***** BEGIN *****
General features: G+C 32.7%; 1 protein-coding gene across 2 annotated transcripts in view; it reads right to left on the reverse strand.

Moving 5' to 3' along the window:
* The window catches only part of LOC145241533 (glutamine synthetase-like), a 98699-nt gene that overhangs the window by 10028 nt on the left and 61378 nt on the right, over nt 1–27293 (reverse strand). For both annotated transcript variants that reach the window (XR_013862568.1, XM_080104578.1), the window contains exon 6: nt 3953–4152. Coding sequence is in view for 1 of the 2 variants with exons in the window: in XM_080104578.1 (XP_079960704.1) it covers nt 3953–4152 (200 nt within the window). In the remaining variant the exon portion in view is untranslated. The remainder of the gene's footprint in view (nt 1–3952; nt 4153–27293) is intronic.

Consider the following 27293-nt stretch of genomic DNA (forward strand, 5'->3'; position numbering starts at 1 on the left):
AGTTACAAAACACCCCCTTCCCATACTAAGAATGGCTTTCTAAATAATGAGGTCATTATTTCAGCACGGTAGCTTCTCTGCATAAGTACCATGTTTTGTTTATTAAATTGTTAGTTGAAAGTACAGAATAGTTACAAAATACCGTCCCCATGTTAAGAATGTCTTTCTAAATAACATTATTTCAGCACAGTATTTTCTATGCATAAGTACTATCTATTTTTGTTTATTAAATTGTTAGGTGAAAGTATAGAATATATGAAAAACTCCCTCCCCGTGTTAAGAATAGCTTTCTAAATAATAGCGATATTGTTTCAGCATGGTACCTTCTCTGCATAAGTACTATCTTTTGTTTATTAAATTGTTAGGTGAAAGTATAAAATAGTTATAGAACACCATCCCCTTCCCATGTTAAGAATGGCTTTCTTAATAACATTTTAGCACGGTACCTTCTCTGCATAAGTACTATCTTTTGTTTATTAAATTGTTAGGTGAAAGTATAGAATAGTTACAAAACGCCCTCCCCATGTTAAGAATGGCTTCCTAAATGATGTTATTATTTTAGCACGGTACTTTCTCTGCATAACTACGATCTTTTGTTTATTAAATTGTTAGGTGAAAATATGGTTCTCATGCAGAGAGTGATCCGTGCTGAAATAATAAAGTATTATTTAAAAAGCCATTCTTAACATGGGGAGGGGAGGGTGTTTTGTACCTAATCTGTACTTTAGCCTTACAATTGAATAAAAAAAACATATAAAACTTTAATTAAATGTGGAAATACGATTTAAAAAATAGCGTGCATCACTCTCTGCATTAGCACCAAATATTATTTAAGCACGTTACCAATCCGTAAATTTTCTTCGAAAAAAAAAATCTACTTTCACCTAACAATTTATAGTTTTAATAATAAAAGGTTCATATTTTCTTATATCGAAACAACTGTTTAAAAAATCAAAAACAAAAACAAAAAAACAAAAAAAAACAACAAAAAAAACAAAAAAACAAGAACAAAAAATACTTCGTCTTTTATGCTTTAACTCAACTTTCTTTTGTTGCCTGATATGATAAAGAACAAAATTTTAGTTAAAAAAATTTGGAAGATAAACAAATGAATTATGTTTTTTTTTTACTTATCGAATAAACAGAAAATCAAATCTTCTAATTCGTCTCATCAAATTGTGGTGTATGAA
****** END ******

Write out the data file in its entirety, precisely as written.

General features: G+C 32.7%; 1 protein-coding gene across 2 annotated transcripts in view; it reads right to left on the reverse strand.

Moving 5' to 3' along the window:
* The window catches only part of LOC145241533 (glutamine synthetase-like), a 98699-nt gene that overhangs the window by 10028 nt on the left and 61378 nt on the right, over nt 1–27293 (reverse strand). For both annotated transcript variants that reach the window (XR_013862568.1, XM_080104578.1), the window contains exon 6: nt 3953–4152. Coding sequence is in view for 1 of the 2 variants with exons in the window: in XM_080104578.1 (XP_079960704.1) it covers nt 3953–4152 (200 nt within the window). In the remaining variant the exon portion in view is untranslated. The remainder of the gene's footprint in view (nt 1–3952; nt 4153–27293) is intronic.

Consider the following 27293-nt stretch of genomic DNA (forward strand, 5'->3'; position numbering starts at 1 on the left):
AGTTACAAAACACCCCCTTCCCATACTAAGAATGGCTTTCTAAATAATGAGGTCATTATTTCAGCACGGTAGCTTCTCTGCATAAGTACCATGTTTTGTTTATTAAATTGTTAGTTGAAAGTACAGAATAGTTACAAAATACCGTCCCCATGTTAAGAATGTCTTTCTAAATAACATTATTTCAGCACAGTATTTTCTATGCATAAGTACTATCTATTTTTGTTTATTAAATTGTTAGGTGAAAGTATAGAATATATGAAAAACTCCCTCCCCGTGTTAAGAATAGCTTTCTAAATAATAGCGATATTGTTTCAGCATGGTACCTTCTCTGCATAAGTACTATCTTTTGTTTATTAAATTGTTAGGTGAAAGTATAAAATAGTTATAGAACACCATCCCCTTCCCATGTTAAGAATGGCTTTCTTAATAACATTTTAGCACGGTACCTTCTCTGCATAAGTACTATCTTTTGTTTATTAAATTGTTAGGTGAAAGTATAGAATAGTTACAAAACGCCCTCCCCATGTTAAGAATGGCTTCCTAAATGATGTTATTATTTTAGCACGGTACTTTCTCTGCATAACTACGATCTTTTGTTTATTAAATTGTTAGGTGAAAATATGGTTCTCATGCAGAGAGTGATCCGTGCTGAAATAATAAAGTATTATTTAAAAAGCCATTCTTAACATGGGGAGGGGAGGGTGTTTTGTACCTAATCTGTACTTTAGCCTTACAATTGAATAAAAAAAACATATAAAACTTTAATTAAATGTGGAAATACGATTTAAAAAATAGCGTGCATCACTCTCTGCATTAGCACCAAATATTATTTAAGCACGTTACCAATCCGTAAATTTTCTTCGAAAAAAAAAATCTACTTTCACCTAACAATTTATAGTTTTAATAATAAAAGGTTCATATTTTCTTATATCGAAACAACTGTTTAAAAAATCAAAAACAAAAACAAAAAAACAAAAAAAAACAACAAAAAAAACAAAAAAACAAGAACAAAAAATACTTCGTCTTTTATGCTTTAACTCAACTTTCTTTTGTTGCCTGATATGATAAAGAACAAAATTTTAGTTAAAAAAATTTGGAAGATAAACAAATGAATTATGTTTTTTTTTTACTTATCGAATAAACAGAAAATCAAATCTTCTAATTCGTCTCATCAAATTGTGGTGTATGAA